Quality of Child Care in Early Years Has Long-Lasting Impact
The quality of children’s care in the first few years of life can have a small but long-lasting impact on the child’s learning and behavior, according to a new federally-funded study from the National Institute of Child Health and Human Development.
The study tracked more than 1,300 children since 1991 in Arkansas, California, Kansas, Massachusetts, North Carolina, Pennsylvania, Virginia, Washington and Wisconsin. The children were from various ethnicities, races, and socioeconomic backgrounds. Data collected included information about the type of care received – whether the custodian was a parent, relative, nanny, or day-care setting – and the number of hours in child care.
Quality was assessed based on observations that included caregiver’s warmth, sensitivity, emotional support, and how much cognitive stimulation they provided.
They found that obedience and academic problems among those who received low-quality health care in the first 4 ½ years of life persisted even through the child’s 15th birthday. The kids who received high-quality care scored better on tests measuring math, reading, and other cognitive skills throughout elementary school. Those with high-quality care also engaged in fewer problem behaviors as teenagers, such as arguing, being mean to others and getting into fights.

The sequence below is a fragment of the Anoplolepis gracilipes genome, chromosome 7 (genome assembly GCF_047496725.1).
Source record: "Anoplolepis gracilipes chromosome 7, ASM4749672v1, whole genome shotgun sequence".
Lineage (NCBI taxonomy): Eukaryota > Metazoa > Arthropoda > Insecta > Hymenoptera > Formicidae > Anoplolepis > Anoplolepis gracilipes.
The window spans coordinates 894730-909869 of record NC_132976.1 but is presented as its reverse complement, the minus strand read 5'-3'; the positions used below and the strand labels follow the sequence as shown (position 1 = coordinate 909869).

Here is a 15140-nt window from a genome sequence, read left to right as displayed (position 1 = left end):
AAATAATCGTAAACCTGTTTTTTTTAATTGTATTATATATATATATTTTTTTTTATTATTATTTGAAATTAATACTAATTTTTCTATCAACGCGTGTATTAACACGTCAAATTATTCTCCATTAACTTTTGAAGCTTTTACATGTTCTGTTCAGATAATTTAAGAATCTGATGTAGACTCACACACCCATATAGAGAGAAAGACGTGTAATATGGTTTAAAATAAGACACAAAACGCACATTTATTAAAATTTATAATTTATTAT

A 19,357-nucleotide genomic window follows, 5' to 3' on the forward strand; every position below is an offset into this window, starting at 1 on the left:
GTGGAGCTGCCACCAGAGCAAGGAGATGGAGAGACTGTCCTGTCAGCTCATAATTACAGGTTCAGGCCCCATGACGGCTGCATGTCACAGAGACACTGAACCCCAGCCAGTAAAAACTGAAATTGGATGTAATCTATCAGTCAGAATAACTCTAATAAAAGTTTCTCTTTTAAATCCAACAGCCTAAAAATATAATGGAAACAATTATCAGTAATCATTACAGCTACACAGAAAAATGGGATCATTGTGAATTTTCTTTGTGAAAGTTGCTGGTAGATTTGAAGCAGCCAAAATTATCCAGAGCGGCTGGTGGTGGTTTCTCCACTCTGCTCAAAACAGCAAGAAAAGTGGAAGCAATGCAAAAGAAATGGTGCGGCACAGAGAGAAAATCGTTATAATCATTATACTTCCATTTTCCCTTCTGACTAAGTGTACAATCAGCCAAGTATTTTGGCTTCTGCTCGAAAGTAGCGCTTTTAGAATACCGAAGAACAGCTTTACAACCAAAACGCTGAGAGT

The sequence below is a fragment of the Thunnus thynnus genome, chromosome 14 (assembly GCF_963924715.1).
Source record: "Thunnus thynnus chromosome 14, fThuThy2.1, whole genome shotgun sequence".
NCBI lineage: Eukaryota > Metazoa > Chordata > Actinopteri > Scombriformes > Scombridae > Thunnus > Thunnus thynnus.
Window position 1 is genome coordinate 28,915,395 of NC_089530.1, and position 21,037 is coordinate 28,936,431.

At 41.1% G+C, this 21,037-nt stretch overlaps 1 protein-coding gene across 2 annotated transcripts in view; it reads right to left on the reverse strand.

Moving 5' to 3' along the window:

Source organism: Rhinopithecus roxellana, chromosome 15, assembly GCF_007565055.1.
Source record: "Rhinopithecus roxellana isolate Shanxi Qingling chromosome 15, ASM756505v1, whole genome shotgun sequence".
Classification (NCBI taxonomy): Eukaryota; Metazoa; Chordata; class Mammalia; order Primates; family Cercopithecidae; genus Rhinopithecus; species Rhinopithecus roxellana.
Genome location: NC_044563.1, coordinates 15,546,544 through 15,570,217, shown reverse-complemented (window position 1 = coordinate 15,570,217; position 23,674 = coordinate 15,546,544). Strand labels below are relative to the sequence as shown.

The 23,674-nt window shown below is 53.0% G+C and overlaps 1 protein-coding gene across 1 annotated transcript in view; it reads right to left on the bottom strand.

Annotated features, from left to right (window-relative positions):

Longer hours in child care did appear to have an effect. Those who spent more hours in care of any kind were more likely to engage in impulsive and risky behaviors.
Although the difference was small, the long-lasting effects surprised the researchers. "The fact that you have this persistent association is pretty remarkable," said James A. Griffin of the NICHHD. The researchers had speculated that the negative effects of lower-quality care would disappear over the childhood experience as they were influenced by new peers and teachers in public schools.
The researchers plan to continue to follow the children into adulthood. "The likelihood is these can affect children throughout their lives, and not just low-income children," said Ellen Galinsky, president of the Families and Work Institute, a nonprofit research center.
National statistics indicate that more than 80% of kids spend some time in day care by age 4, according to Albert Wat, research director of Pre-K Now, a campaign of the Pew Center on the states.